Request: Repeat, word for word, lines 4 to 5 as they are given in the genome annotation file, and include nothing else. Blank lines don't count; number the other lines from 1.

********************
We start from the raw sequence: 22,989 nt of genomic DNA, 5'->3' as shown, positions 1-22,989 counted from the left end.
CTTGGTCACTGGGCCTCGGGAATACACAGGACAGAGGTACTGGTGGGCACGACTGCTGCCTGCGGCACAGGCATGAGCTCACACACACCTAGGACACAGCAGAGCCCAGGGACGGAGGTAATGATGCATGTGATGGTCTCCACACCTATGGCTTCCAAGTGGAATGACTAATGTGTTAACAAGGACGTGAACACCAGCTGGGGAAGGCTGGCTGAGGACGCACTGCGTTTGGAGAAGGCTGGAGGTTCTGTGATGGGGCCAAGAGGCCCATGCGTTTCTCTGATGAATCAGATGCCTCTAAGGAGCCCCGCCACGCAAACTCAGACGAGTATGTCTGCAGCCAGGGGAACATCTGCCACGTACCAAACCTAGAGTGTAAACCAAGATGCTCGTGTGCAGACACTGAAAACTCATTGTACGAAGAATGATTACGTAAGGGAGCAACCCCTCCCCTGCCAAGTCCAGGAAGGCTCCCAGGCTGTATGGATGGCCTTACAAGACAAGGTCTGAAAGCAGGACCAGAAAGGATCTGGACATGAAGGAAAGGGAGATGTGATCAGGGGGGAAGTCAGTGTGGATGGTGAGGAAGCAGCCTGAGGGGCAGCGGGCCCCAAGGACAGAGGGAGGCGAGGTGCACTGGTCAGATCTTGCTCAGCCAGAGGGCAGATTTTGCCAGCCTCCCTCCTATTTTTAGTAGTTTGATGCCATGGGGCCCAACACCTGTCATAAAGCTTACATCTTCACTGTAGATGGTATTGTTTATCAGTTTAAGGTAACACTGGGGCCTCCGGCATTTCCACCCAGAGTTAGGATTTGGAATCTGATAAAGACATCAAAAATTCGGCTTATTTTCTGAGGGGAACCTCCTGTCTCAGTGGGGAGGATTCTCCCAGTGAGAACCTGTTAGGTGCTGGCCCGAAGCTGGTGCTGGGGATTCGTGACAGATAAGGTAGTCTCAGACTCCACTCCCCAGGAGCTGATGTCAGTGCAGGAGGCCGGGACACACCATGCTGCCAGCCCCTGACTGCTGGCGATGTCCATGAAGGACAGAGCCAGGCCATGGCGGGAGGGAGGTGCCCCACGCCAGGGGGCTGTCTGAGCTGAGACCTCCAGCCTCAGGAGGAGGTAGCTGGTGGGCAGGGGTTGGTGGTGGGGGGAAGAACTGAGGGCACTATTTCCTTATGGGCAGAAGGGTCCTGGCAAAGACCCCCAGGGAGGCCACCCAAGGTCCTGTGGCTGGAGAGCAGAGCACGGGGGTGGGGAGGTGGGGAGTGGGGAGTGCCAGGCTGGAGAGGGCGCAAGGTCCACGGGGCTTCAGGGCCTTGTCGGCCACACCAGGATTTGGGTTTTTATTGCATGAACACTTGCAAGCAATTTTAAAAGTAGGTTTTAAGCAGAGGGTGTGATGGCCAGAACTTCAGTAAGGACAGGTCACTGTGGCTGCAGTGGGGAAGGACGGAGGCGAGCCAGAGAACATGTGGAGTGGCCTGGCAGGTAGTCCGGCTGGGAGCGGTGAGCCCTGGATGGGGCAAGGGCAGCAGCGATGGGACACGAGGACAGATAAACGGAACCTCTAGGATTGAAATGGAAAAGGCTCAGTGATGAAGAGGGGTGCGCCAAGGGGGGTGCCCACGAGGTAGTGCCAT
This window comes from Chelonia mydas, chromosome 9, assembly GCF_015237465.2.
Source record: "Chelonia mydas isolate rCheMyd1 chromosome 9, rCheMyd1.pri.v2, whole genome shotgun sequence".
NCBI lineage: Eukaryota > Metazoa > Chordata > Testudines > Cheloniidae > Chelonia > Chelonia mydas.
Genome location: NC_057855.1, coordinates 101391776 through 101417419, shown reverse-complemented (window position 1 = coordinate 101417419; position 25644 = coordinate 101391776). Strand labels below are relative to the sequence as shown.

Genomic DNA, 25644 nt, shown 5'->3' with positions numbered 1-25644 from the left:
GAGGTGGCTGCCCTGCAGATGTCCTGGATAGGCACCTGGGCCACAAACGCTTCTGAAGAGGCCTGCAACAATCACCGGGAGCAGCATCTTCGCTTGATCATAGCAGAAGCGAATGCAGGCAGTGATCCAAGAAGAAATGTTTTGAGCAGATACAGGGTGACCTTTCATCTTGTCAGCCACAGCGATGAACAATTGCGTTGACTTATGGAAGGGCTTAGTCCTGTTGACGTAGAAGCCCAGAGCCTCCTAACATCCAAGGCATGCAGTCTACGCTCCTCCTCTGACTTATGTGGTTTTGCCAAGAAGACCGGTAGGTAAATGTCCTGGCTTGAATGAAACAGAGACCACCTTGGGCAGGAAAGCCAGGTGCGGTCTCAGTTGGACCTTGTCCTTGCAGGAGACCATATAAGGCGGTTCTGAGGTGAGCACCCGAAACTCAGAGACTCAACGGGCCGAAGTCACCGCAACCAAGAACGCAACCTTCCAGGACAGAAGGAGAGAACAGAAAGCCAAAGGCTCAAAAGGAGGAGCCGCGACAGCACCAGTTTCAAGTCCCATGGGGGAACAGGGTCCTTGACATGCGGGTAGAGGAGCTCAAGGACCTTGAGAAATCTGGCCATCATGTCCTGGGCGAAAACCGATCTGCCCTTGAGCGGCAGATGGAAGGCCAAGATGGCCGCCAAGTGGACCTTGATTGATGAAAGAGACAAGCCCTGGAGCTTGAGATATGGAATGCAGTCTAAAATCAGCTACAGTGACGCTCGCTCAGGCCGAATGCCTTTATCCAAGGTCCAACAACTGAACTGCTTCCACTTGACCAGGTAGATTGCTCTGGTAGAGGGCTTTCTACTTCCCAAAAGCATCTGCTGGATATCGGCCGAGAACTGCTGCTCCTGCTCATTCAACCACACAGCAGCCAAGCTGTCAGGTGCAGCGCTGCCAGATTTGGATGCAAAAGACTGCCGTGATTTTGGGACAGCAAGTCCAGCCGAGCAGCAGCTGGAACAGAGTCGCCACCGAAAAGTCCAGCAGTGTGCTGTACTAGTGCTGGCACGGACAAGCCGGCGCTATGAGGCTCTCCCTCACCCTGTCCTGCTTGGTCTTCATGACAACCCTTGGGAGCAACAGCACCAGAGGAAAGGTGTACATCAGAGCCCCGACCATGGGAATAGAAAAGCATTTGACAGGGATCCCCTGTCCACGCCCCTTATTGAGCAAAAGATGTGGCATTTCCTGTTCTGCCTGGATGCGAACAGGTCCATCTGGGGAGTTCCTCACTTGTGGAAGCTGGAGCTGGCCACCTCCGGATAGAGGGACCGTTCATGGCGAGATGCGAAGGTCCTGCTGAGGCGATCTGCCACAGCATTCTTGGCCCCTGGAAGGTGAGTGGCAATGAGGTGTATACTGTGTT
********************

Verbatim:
Source record: "Chelonia mydas isolate rCheMyd1 chromosome 9, rCheMyd1.pri.v2, whole genome shotgun sequence".
NCBI lineage: Eukaryota > Metazoa > Chordata > Testudines > Cheloniidae > Chelonia > Chelonia mydas.